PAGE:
First Thought: I remark with some astonishment that this is the first time since Ronald Reagan’s 1980 victory that an electoral majority has roundly repudiated the liberal establishment. Astonishment is not a thought; it’s an emotional reaction. My generally grim view of democracy predisposes me to assume the worst of voting majorities. When a majority votes rationally, the obvious must be – to them, at last – hyper-obvious. Thus my astonishment. The two hyper-obvious stimuli of Brexit’s passage are (1) loss of sovereignty, the obverse of which is the rise of a remote bureaucratic dictatorship; and (2) Muslim immigration. (Whenever “immigration” is mentioned in current British political discourse, it means, of course, Muslim immigration.)
Second Thought: Journalistic canvassing since the murder of Jo Cox showed Brexit heading for defeat, but the referendum’s passage by British voters came in at 52% in favor and 48% opposed. Is a suspicion a thought? I suspect that newspapers and broadcasting organizations now routinely lie about trending issues in order to influence outcomes – and that they are untrustworthy. In Austria, the Freheits Partei has decided legally to contest the recent election for the good reason that Austrian federal election officials seem to have colluded with the “Greens” to reverse a plausible actual result – much in the way that Gore’s people in Florida tried to reverse plausible, actual ballot-result in their state in the year-2000 presidential election. The hermeneutics of suspicion whispers to me that the British establishment was scheming in a parallel way to wrest victory from the other side of the argument on the condition that the actual count was very close. As Baron Bodissey has suggested at The Gates of Vienna, the actual count in the United Kingdom was unfavorable to that kind of gerrymandering.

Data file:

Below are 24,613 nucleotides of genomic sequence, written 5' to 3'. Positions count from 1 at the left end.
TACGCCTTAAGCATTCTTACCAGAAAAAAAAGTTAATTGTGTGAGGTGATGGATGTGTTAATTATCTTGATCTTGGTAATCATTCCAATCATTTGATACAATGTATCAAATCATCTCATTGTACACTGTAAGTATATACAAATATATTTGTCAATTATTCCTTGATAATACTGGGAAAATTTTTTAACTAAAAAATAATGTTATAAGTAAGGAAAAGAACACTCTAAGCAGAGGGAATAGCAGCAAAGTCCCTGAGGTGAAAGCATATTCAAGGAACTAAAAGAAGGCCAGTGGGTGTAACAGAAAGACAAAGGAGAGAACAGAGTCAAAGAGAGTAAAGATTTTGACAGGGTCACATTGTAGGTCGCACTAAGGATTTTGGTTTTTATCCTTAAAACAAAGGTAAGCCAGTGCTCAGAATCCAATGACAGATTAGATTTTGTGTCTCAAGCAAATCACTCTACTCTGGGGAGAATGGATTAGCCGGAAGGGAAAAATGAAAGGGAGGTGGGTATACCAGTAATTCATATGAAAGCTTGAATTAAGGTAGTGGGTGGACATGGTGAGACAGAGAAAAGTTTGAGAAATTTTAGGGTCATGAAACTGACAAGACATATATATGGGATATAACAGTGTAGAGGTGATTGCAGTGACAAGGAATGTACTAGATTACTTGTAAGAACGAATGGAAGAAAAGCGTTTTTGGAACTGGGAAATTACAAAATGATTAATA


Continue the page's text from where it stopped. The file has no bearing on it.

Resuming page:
Second Thought Continued: What are we to make of the murder of Jo Cox? I have often characterized liberalism as sacrificial. The inevitable thought is hard to shoo away.
Third Thought: Is a gut-feeling a thought? My gut-feeling is that Britain’s decision to “go out” will provoke a cascade or domino-effect. The Netherlands, Italy, and perhaps even France will want to “go out.” I try never to let optimism overtake me – but if that cascade happened, it would certainly signal a shift in Western opinion that would eventually, or even swiftly, have American consequences.
Fourth Thought: Again – cautioning my optimism to “sit!” and “stay!” – the thought occurs to me that Trump is already that consequence and that synchronicity is at work in the summer of 2016. As I might have mentioned in a comment, I have recently been applying myself to a re-reading of De Maistre’s Petersburg Dialogues. These thoughts and intuitions commune with that study.
Fifth Thought: In Scotland and Northern Ireland, the majority voted to “Remain.” Perhaps the Scots should hold another independence-referendum and perhaps this time they should muster a majority to vote for it. Ditto in Northern Ireland. Iceland is a perfectly decent nation. It has a population of 330,000. Small is beautiful. Belgium delenda est!
Sixth Thought: The UK is, itself, still an obnoxious politically correct totalitarian polity dedicated to humiliating the Anglo-Saxon and British people. In that sense, nothing has changed. On the other hand, because the UK establishment is totally identified with the EU establishment, any repudiation of the latter constitutes by implication a repudiation of the former. The “going out” sentiment might be the beginning of a domestic rearrangement.